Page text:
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Divide and Conquer: How to Find Your Niche

nichebook_webIt is a common misconception that if you are not casting a wide net with your marketing, you are leaving money on the table. Actually, the opposite is true. It’s more expensive and usually less profitable to sell a range of products to a wide audience. Furthermore, if your product or service is too similar to a competitor’s, price will always be an issue. When price is your only point of comparison, it’s tough to build a successful brand  especially if you are a small business. Targeting a niche market is a great way to avoid these issues. But how do you find the right niche?

First, a broad category like “small business owners” does not constitute a niche. Instead, a niche is much more narrowly defined group of prospects that conforms to the following:

Its members have similar, unique needs within the market segment. You should be able to pinpoint common-denominator needs that differ from the rest of the market. Of course, these needs must also relate to your offering and industry. For example, attorneys may have unique needs when it comes to document copying, but probably not when it comes to the real estate industry. So if you provide copying services, it makes sense to target attorneys specifically, whereas it may not make as much sense if you’re a real estate agent.

Geography also plays a role. Local market segments can vary dramatically from national and global markets, even within the same industry.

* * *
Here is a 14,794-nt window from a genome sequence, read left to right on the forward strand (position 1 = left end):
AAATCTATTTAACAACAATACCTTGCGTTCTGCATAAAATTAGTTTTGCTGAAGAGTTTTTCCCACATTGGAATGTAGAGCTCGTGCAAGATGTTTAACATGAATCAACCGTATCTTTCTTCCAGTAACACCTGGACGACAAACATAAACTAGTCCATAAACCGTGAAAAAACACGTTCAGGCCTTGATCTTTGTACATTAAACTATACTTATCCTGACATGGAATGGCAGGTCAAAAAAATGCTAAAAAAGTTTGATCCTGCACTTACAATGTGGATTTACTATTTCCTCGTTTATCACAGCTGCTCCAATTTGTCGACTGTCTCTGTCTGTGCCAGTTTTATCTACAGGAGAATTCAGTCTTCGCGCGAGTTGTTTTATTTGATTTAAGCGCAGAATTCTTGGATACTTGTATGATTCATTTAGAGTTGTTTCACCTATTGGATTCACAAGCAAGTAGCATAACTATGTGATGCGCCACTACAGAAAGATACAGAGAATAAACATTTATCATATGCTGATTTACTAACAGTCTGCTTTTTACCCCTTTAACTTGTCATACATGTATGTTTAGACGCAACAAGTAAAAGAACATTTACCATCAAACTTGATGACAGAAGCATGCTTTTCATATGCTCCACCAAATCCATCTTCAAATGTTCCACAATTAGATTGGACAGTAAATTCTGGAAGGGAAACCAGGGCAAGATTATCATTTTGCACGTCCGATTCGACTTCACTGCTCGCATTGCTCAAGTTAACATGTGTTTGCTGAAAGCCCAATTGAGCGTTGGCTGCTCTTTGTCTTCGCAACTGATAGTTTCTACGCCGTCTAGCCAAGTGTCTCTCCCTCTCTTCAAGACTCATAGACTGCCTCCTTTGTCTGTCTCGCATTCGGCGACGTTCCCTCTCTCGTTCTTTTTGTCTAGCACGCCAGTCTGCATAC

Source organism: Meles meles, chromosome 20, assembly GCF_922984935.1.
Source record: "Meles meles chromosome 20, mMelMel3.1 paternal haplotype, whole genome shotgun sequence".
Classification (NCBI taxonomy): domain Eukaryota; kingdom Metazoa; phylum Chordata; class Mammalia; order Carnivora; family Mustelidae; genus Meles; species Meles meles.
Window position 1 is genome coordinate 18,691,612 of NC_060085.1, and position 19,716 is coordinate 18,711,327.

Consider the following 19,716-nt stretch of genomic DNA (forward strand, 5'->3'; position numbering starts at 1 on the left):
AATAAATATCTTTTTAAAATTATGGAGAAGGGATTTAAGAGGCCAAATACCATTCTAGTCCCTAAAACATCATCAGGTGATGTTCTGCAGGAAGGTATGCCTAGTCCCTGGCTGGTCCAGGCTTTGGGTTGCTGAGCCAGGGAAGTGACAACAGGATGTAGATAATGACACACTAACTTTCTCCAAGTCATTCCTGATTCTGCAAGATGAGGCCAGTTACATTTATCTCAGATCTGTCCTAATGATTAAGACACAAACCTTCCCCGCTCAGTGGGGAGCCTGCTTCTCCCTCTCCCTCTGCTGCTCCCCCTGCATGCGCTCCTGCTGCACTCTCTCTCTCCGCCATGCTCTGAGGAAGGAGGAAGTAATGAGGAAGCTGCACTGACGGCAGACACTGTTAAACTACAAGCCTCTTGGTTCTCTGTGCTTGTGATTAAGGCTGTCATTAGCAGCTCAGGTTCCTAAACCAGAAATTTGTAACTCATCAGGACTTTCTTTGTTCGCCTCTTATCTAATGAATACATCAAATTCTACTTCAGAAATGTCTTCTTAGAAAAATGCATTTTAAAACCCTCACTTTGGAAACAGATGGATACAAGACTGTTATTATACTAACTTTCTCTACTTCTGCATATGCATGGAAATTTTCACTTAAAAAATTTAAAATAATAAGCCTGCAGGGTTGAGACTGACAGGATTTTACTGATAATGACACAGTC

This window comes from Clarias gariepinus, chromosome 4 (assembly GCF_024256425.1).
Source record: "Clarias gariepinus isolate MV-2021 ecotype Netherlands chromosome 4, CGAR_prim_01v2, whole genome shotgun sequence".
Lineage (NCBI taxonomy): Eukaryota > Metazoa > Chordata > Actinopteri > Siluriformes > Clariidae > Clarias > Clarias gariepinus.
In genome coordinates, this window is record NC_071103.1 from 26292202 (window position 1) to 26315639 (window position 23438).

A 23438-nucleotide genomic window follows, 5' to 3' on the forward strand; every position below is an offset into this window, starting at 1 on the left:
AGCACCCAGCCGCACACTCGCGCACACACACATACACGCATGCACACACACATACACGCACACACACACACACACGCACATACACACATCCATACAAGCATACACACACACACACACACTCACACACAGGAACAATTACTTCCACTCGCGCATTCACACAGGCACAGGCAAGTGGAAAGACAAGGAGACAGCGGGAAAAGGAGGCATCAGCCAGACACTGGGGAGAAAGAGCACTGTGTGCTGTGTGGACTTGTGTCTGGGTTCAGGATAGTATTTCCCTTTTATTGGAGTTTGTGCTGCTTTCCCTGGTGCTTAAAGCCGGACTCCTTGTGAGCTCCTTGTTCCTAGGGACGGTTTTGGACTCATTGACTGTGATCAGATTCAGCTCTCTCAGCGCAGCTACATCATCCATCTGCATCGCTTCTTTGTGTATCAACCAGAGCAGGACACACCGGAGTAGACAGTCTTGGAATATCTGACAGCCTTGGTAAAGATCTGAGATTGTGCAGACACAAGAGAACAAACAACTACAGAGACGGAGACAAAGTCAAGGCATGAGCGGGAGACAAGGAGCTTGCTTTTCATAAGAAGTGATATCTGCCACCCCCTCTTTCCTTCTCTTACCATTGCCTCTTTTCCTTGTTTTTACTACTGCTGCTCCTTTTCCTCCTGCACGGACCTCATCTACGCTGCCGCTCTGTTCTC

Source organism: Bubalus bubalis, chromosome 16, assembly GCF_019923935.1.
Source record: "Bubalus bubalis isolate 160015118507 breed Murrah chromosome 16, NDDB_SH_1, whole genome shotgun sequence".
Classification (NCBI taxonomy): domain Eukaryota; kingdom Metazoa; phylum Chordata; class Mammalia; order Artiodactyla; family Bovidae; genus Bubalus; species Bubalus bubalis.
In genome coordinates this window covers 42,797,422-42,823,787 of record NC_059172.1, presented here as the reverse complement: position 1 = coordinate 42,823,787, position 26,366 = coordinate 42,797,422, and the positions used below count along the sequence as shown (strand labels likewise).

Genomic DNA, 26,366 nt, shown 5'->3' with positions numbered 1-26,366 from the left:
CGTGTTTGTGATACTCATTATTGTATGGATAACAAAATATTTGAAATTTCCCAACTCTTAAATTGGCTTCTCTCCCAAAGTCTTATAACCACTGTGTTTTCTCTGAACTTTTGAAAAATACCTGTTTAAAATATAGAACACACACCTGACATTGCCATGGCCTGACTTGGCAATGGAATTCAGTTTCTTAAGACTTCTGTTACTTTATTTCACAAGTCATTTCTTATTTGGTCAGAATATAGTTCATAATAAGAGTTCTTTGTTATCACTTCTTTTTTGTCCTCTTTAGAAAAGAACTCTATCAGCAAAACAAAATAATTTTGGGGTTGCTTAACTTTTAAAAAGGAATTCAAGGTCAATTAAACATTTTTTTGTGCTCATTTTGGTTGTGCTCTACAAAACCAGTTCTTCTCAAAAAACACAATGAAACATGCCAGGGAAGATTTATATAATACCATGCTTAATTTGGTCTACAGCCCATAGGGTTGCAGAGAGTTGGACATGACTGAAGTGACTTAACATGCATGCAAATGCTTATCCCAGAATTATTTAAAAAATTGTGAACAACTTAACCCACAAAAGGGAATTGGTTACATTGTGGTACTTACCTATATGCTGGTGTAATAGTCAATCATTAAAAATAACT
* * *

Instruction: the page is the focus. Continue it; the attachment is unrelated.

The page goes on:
Your product or service meets (or can meet) these needs better than competing products. Your offering must be attractive to your niche customers, above and beyond other products in your industry. Offer compelling reasons to buy your brand that speak directly to special needs. These reasons do not need to be intrinsic to your product’s features. They can also extend to the special features of your customer service.

You can market to these prospects economically. To attain a decent ROI on a modest budget, it must be relatively easy to identify and reach your niche audience. Direct mail is a common method of advertising, but your mailing list can make or break you. If it’s too broad, watch out. Find ways to first narrow your list to qualified prospects, then write your message directly to them.

The group is large enough to generate the amount of revenue you need to remain profitable. Remember, your niche must be feasible from an economic perspective. If it doesn’t make sense fiscally, it doesn’t make sense period.

Members are not currently being targeted, or not being targeted as well as you can target them. The best niche is one where the competition is ineffectual or nonexistent. Find the “overlooked” niche, not the obvious one.

Determining your niche means asking yourself questions like, Who will most likely use my product or service? What makes my Logo Design special or unique? Why are customers choosing my brand?

As markets mature and competition increases, the demand for specialized goods grows. The more you differentiate your brand, the less competition you will have, and the faster you’ll build brand equity. Find the right niche, and conquer the competition!

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April 7, 2009 - Posted by | Design Training | , , , , , , , , , , , , ,

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